I’m not sure what happened with that specific transaction, but his son, L. O. Daniel Jr., ended up breaking that land up into parcels and selling residential lots as part of the “L. O. Daniel Jr. Addition,” beginning in about 1940.

daniel-addition_june-1940_mapJune 1940

daniel-addition_nov-1940November 1940

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This beautiful house is — somehow — still standing. It is located at 2223 West Jefferson in Oak Cliff, facing Sunset High School (see it on Google Street View here). Over the years the mansion fell into disrepair, but in the early ’80s the house was restored by two men — Martin Rubin and Earl Remmel — and it received historical landmark status in 1984. Cedar Crest was purchased a few years ago and has gone through additional restoration/renovation — it currently serves as the impressive law offices for the firm of Durham, Pittard & Spalding.

There are lots of photos online. View some on the Zillow site — which show what it looked like before it was recently updated — here. See some really beautiful photos on CedarCrestOakCliff.com, here. I particularly love this one:

cedar-crest_entry_cedar-crest-oak-cliff-dot-com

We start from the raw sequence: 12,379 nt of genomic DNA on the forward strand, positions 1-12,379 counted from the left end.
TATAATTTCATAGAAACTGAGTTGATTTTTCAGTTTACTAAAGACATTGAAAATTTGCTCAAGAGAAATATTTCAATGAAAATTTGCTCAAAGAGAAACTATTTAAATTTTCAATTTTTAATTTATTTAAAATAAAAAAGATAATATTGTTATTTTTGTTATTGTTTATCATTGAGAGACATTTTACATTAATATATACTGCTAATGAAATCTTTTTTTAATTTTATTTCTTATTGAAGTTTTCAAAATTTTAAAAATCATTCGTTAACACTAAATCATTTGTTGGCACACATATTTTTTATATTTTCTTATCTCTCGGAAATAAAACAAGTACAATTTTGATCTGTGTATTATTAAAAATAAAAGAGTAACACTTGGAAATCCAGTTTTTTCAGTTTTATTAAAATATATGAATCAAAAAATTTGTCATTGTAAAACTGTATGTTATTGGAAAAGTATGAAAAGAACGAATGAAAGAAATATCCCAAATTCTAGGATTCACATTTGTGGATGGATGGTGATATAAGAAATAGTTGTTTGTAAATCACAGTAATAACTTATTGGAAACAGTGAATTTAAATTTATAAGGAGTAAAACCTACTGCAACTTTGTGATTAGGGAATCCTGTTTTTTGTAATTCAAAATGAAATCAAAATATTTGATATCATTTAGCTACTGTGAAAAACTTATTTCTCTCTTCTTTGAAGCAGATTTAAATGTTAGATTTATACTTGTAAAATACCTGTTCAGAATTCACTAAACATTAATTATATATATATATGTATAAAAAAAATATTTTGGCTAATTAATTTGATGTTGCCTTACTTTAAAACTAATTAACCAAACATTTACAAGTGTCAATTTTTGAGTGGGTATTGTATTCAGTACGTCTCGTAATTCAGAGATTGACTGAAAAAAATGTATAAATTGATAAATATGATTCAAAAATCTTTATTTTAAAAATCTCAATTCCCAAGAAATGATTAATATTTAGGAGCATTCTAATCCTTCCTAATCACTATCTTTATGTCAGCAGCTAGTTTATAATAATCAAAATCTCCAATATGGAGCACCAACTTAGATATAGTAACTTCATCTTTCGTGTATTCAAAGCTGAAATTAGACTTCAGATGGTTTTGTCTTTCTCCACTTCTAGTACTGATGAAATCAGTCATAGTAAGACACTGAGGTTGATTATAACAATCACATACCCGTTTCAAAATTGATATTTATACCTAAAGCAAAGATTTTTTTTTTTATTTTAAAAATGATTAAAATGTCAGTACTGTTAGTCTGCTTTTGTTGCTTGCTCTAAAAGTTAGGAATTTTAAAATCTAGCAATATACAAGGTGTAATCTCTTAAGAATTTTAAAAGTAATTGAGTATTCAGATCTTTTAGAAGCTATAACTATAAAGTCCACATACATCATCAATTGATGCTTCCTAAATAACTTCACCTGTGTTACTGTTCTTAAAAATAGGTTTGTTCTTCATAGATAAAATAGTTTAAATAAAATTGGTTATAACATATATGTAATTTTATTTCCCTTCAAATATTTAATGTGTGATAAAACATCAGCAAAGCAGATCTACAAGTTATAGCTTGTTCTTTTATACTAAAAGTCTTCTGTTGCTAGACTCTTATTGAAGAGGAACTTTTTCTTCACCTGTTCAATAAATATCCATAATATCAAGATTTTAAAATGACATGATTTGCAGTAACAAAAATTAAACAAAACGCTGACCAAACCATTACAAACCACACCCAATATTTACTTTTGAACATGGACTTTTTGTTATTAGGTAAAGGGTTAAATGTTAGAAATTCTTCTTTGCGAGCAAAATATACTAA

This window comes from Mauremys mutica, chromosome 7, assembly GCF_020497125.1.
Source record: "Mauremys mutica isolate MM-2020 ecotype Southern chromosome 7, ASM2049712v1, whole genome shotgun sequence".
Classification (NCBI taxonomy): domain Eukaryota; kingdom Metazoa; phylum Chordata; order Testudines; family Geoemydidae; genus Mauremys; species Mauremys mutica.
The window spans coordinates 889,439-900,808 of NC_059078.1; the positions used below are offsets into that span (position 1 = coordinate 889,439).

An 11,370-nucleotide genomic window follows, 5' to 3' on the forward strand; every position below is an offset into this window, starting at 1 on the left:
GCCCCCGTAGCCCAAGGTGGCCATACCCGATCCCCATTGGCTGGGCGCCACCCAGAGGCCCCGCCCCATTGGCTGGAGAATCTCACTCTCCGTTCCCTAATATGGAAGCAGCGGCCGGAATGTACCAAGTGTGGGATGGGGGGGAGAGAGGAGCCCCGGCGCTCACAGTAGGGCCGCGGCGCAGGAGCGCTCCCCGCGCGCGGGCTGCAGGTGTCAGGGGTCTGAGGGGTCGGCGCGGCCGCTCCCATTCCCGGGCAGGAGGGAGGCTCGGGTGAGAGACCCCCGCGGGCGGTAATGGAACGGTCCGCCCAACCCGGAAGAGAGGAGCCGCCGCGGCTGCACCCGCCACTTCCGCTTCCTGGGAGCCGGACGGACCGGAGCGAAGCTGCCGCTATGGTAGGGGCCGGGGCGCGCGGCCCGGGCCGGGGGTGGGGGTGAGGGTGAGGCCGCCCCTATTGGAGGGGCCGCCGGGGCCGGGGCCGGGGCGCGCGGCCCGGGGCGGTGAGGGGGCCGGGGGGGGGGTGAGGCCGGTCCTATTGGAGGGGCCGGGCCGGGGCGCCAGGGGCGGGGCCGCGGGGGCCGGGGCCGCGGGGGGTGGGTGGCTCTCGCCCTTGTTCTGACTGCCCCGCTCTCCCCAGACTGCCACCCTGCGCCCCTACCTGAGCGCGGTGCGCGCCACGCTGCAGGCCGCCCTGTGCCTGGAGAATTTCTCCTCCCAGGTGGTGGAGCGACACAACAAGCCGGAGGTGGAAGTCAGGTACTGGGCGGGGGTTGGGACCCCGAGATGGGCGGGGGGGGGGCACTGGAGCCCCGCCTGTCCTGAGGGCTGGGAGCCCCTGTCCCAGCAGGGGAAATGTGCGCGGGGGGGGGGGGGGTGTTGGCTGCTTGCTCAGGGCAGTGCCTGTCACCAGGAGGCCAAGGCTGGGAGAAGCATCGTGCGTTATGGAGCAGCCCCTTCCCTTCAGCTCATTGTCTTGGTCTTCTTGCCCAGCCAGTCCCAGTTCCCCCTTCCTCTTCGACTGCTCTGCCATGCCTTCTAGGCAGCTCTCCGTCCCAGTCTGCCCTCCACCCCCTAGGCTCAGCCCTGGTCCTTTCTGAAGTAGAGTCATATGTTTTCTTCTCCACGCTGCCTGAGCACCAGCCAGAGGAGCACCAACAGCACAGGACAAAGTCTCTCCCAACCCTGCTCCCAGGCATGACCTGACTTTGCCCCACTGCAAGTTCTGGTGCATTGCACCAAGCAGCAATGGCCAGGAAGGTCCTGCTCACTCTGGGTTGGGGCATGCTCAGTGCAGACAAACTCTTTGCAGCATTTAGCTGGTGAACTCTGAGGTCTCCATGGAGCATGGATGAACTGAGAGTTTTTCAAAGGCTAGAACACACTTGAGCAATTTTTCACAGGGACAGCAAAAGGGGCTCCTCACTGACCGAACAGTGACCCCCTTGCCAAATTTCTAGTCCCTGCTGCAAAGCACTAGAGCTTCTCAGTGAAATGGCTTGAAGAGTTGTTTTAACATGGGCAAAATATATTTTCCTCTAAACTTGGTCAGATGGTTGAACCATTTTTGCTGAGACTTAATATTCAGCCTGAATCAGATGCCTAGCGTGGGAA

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It shouldn’t have been so hard to find a photo of L. O. — but this is about all I could find. Followed by a hats-hats-hats! ad.

daniel_l-o_photo

daniel_oct-1915_adOct. 1915

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Sources & Notes

Postcard at top (circa 1909) found a few years ago on the Flickr stream of Coltera (not sure if he’s still posting there — if not, that’s a shame, because he had amazing things!).

Photo of the interurban from the 2017 Oak Cliff Advocate article “Law Firm Renovates Historic Mansion on Jefferson” by Rachel Stone (click the link at the bottom of the article to read a piece published in Texas Lawyer which includes information on specific restoration/renovation work done on the house).